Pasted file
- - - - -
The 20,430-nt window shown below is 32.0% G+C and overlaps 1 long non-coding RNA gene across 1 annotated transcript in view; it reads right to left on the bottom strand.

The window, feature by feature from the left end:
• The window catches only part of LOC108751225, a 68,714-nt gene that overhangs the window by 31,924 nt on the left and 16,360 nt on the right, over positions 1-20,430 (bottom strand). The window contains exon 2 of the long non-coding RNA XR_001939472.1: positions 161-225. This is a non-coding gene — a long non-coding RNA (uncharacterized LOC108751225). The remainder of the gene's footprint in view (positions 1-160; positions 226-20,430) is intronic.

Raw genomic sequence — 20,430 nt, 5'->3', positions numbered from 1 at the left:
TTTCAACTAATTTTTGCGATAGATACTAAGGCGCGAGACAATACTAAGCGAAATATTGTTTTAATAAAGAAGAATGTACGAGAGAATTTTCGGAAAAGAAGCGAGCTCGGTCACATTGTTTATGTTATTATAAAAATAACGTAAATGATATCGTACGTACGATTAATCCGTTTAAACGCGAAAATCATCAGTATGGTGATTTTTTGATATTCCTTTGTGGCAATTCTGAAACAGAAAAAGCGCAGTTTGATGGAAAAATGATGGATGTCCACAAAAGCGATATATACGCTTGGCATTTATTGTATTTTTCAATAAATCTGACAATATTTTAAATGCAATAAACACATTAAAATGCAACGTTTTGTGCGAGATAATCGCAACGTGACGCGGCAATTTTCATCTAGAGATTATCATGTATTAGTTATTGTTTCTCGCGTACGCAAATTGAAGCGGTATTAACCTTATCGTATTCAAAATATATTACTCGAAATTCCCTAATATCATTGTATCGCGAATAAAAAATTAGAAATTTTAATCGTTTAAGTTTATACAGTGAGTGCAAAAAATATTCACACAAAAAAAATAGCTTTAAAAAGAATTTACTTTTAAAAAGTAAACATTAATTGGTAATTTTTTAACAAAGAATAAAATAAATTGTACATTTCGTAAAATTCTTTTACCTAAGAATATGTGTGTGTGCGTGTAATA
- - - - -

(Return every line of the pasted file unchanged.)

The 20,430-nt window shown below is 32.0% G+C and overlaps 1 long non-coding RNA gene across 1 annotated transcript in view; it reads right to left on the bottom strand.

The window, feature by feature from the left end:
• The window catches only part of LOC108751225, a 68,714-nt gene that overhangs the window by 31,924 nt on the left and 16,360 nt on the right, over positions 1-20,430 (bottom strand). The window contains exon 2 of the long non-coding RNA XR_001939472.1: positions 161-225. This is a non-coding gene — a long non-coding RNA (uncharacterized LOC108751225). The remainder of the gene's footprint in view (positions 1-160; positions 226-20,430) is intronic.

Raw genomic sequence — 20,430 nt, 5'->3', positions numbered from 1 at the left:
TTTCAACTAATTTTTGCGATAGATACTAAGGCGCGAGACAATACTAAGCGAAATATTGTTTTAATAAAGAAGAATGTACGAGAGAATTTTCGGAAAAGAAGCGAGCTCGGTCACATTGTTTATGTTATTATAAAAATAACGTAAATGATATCGTACGTACGATTAATCCGTTTAAACGCGAAAATCATCAGTATGGTGATTTTTTGATATTCCTTTGTGGCAATTCTGAAACAGAAAAAGCGCAGTTTGATGGAAAAATGATGGATGTCCACAAAAGCGATATATACGCTTGGCATTTATTGTATTTTTCAATAAATCTGACAATATTTTAAATGCAATAAACACATTAAAATGCAACGTTTTGTGCGAGATAATCGCAACGTGACGCGGCAATTTTCATCTAGAGATTATCATGTATTAGTTATTGTTTCTCGCGTACGCAAATTGAAGCGGTATTAACCTTATCGTATTCAAAATATATTACTCGAAATTCCCTAATATCATTGTATCGCGAATAAAAAATTAGAAATTTTAATCGTTTAAGTTTATACAGTGAGTGCAAAAAATATTCACACAAAAAAAATAGCTTTAAAAAGAATTTACTTTTAAAAAGTAAACATTAATTGGTAATTTTTTAACAAAGAATAAAATAAATTGTACATTTCGTAAAATTCTTTTACCTAAGAATATGTGTGTGTGCGTGTAATA